Celebrating 24 Years of October Rust: Type O Negative’s Finest Album!
A 90's classic turns 24 years of age.......
How do you follow up a “classic” album? Back in 1996, if you’re Type O Negative you simply release another, arguably better, one!
1993’s Bloody Kisses had already turned the world on to Peter Steele and co’s uniquely sardonic goth metal but what followed would prove to be a milestone of 90’s metal; distinctly commercial yet no less unique in it’s delivery. Make no mistake, October Rust is Type O Negative’s magnum opus. With a warm, full sound – lush and orchestral – with virtually all trace of their old aggression long gone, their romanticised, yet deeply morose, pop goth sound was instantly perfected on what should be revered as their finest ever album.
“Bad Ground” and “Untitled” may have been ironic false starts but from the keyboard led balladry of the achingly beautiful “Love You To Death” to the extremely catchy and highly amusing “My Girlfriends Girlfriend”, slabs of doom collided with a pop sensibility that had been ‘tested’ before but never ‘tried’ with this much conviction.
What was their secret?
Atmosphere, acres of it. The kind of atmosphere that enveloped epic balladry (and almost every track can be described in those terms) that appealed to hardened metallers, goths and doom fans alike, with a surprising softness that managed to ensnare even those with a penchant for heavy, heavy riffs.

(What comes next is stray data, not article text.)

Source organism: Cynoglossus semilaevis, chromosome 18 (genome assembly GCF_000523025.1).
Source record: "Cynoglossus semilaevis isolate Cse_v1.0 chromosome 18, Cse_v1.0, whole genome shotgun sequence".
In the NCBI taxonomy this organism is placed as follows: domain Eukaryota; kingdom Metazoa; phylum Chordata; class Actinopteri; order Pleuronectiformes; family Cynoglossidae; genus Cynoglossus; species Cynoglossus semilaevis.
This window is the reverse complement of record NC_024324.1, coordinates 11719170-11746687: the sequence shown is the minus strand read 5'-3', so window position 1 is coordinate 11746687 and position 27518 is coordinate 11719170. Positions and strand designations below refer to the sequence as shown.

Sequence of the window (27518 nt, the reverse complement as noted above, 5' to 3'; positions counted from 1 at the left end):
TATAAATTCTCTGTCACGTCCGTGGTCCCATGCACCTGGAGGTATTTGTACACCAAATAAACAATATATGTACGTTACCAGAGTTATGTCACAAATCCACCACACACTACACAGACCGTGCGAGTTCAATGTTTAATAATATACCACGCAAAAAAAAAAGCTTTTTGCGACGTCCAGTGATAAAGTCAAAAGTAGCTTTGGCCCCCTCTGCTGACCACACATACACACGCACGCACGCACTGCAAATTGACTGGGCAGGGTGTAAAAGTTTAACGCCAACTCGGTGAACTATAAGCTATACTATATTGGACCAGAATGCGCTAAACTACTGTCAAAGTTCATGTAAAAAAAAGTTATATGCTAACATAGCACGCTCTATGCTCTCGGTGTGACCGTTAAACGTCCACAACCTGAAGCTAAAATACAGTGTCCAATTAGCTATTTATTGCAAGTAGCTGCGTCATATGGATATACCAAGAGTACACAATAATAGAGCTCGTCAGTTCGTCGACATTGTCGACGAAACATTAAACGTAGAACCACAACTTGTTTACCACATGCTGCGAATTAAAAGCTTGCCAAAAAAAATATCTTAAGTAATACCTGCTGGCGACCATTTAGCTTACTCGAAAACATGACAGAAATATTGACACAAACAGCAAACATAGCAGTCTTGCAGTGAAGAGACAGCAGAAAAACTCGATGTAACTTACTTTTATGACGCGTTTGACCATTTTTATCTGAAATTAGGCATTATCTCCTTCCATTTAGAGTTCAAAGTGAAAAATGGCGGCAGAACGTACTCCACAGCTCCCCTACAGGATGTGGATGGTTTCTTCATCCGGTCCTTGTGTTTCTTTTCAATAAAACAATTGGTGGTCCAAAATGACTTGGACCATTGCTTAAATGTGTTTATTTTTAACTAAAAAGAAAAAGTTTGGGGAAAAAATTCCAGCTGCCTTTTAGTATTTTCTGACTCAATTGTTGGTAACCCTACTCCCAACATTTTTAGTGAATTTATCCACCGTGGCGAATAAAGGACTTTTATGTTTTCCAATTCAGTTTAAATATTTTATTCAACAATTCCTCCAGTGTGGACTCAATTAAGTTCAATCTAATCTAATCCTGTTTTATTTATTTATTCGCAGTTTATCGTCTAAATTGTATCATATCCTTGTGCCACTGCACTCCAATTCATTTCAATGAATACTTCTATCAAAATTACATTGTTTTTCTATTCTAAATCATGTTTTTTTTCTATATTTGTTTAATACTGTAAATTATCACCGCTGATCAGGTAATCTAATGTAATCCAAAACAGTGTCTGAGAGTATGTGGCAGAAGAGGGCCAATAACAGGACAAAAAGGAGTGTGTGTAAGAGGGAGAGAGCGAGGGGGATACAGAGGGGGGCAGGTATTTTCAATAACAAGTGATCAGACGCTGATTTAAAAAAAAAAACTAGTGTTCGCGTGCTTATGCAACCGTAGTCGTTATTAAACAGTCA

It truly is testament to Type O’s uniquely palatable sound that they appealed so convincingly across the board. Admittedly, closer “Haunted” always felt like the ‘heaviest’ track – an indicator of what was to come on the depressive World Coming Down perhaps – but even that had an accessibility to it that the band would fail to replicate again.
As towering as Peter Steele himself, the music on October Rust remains sensual, addictive and steeped in melancholy, with Steele’s Sabbath meets The Beatles mindset never bettered than on this milestone, released 24 years ago today.
We say crack open a couple of bottles of red wine, draw the curtains and soak up this magnificent, opulent opus one more time.
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